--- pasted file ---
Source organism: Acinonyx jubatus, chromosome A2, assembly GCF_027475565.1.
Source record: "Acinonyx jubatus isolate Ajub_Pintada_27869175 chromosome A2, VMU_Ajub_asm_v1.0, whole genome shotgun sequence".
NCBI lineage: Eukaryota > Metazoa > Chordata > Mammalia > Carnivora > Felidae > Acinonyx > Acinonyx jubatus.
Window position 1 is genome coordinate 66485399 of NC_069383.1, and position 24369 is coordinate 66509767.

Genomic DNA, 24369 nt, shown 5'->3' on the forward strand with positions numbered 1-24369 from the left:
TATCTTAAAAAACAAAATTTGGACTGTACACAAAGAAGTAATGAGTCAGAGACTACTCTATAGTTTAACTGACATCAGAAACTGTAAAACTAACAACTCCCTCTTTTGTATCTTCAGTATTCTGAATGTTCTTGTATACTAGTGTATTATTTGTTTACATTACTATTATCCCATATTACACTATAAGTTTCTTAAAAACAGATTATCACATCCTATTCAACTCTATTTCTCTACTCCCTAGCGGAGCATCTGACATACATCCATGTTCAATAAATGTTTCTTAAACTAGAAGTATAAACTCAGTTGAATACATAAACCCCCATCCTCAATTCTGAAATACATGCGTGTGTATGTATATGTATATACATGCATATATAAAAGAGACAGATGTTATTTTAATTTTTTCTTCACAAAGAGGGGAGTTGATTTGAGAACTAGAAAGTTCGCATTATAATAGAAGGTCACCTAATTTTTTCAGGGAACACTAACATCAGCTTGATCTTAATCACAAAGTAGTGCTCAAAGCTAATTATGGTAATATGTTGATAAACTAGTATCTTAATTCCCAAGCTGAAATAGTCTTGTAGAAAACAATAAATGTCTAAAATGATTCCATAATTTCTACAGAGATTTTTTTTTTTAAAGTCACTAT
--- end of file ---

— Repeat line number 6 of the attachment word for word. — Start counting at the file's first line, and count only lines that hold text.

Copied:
TATCTTAAAAAACAAAATTTGGACTGTACACAAAGAAGTAATGAGTCAGAGACTACTCTATAGTTTAACTGACATCAGAAACTGTAAAACTAACAACTCCCTCTTTTGTATCTTCAGTATTCTGAATGTTCTTGTATACTAGTGTATTATTTGTTTACATTACTATTATCCCATATTACACTATAAGTTTCTTAAAAACAGATTATCACATCCTATTCAACTCTATTTCTCTACTCCCTAGCGGAGCATCTGACATACATCCATGTTCAATAAATGTTTCTTAAACTAGAAGTATAAACTCAGTTGAATACATAAACCCCCATCCTCAATTCTGAAATACATGCGTGTGTATGTATATGTATATACATGCATATATAAAAGAGACAGATGTTATTTTAATTTTTTCTTCACAAAGAGGGGAGTTGATTTGAGAACTAGAAAGTTCGCATTATAATAGAAGGTCACCTAATTTTTTCAGGGAACACTAACATCAGCTTGATCTTAATCACAAAGTAGTGCTCAAAGCTAATTATGGTAATATGTTGATAAACTAGTATCTTAATTCCCAAGCTGAAATAGTCTTGTAGAAAACAATAAATGTCTAAAATGATTCCATAATTTCTACAGAGATTTTTTTTTTTAAAGTCACTAT